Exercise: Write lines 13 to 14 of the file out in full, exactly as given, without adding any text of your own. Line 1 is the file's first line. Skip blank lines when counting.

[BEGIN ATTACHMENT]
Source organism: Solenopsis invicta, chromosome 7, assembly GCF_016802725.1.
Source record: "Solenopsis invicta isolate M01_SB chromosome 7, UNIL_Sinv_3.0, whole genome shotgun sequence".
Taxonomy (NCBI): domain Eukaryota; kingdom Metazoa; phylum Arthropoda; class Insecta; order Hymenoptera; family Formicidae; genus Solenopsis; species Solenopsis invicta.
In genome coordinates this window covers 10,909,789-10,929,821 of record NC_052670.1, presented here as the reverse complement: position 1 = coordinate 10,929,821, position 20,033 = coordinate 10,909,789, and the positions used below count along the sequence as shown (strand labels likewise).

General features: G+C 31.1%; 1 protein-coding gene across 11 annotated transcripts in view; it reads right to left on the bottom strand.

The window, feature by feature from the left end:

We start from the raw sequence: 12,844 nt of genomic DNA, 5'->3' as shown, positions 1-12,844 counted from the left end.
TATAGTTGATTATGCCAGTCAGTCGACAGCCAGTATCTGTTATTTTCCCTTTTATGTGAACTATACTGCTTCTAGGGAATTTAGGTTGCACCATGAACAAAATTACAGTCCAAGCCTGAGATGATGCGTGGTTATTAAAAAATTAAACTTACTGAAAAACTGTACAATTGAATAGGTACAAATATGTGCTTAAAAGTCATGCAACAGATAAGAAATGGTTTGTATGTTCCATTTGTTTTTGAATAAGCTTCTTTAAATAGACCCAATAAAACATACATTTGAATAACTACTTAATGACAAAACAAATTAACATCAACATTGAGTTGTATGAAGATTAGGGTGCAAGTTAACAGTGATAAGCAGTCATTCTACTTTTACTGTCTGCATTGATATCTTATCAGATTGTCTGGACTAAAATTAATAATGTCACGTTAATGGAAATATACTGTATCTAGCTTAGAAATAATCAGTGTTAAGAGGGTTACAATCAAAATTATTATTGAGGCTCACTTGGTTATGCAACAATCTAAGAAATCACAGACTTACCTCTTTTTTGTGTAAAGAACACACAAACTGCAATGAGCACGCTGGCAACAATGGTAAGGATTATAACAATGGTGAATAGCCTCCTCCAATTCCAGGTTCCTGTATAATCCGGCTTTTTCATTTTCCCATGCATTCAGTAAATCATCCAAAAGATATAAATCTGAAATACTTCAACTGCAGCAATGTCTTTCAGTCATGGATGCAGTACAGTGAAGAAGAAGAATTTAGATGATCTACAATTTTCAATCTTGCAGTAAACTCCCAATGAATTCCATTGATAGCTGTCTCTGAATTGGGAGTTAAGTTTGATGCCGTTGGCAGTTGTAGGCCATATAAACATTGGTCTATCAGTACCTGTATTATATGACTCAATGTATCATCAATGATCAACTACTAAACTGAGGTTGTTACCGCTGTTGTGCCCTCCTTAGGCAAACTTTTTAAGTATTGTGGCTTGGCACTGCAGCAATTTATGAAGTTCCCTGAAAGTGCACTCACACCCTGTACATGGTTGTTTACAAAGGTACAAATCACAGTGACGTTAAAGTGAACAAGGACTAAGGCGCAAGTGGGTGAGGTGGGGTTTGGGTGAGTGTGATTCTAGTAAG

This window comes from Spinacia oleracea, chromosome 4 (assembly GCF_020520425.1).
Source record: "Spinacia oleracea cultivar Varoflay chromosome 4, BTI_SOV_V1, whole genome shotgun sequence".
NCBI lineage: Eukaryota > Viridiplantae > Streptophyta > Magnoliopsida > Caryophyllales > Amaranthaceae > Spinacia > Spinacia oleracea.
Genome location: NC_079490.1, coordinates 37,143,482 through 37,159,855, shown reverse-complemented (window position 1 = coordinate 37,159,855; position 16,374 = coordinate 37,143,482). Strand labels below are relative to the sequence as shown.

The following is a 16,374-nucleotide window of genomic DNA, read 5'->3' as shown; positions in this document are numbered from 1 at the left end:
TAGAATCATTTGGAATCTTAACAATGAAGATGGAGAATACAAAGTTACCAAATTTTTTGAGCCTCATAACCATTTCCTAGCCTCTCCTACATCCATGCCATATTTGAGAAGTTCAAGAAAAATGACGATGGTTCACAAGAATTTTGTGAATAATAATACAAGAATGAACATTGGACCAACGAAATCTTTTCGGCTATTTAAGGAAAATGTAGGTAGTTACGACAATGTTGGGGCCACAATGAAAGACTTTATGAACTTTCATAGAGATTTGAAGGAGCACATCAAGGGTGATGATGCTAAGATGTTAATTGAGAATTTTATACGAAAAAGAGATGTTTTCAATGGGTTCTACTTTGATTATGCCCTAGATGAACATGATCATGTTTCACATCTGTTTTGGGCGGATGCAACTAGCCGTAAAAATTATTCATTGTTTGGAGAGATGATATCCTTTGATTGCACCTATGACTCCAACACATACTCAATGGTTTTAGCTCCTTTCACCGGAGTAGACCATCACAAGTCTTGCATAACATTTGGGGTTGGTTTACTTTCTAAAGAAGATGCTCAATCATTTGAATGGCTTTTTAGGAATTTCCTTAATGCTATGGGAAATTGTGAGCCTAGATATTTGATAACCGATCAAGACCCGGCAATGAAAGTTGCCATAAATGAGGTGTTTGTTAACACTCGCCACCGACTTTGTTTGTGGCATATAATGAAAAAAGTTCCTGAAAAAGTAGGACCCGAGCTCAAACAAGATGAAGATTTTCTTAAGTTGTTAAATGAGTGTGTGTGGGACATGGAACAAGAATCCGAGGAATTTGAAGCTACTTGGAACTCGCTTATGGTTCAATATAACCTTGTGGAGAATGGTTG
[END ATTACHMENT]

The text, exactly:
The following is a 16,374-nucleotide window of genomic DNA, read 5'->3' as shown; positions in this document are numbered from 1 at the left end:
TAGAATCATTTGGAATCTTAACAATGAAGATGGAGAATACAAAGTTACCAAATTTTTTGAGCCTCATAACCATTTCCTAGCCTCTCCTACATCCATGCCATATTTGAGAAGTTCAAGAAAAATGACGATGGTTCACAAGAATTTTGTGAATAATAATACAAGAATGAACATTGGACCAACGAAATCTTTTCGGCTATTTAAGGAAAATGTAGGTAGTTACGACAATGTTGGGGCCACAATGAAAGACTTTATGAACTTTCATAGAGATTTGAAGGAGCACATCAAGGGTGATGATGCTAAGATGTTAATTGAGAATTTTATACGAAAAAGAGATGTTTTCAATGGGTTCTACTTTGATTATGCCCTAGATGAACATGATCATGTTTCACATCTGTTTTGGGCGGATGCAACTAGCCGTAAAAATTATTCATTGTTTGGAGAGATGATATCCTTTGATTGCACCTATGACTCCAACACATACTCAATGGTTTTAGCTCCTTTCACCGGAGTAGACCATCACAAGTCTTGCATAACATTTGGGGTTGGTTTACTTTCTAAAGAAGATGCTCAATCATTTGAATGGCTTTTTAGGAATTTCCTTAATGCTATGGGAAATTGTGAGCCTAGATATTTGATAACCGATCAAGACCCGGCAATGAAAGTTGCCATAAATGAGGTGTTTGTTAACACTCGCCACCGACTTTGTTTGTGGCATATAATGAAAAAAGTTCCTGAAAAAGTAGGACCCGAGCTCAAACAAGATGAAGATTTTCTTAAGTTGTTAAATGAGTGTGTGTGGGACATGGAACAAGAATCCGAGGAATTTGAAGCTACTTGGAACTCGCTTATGGTTCAATATAACCTTGTGGAGAATGGTTG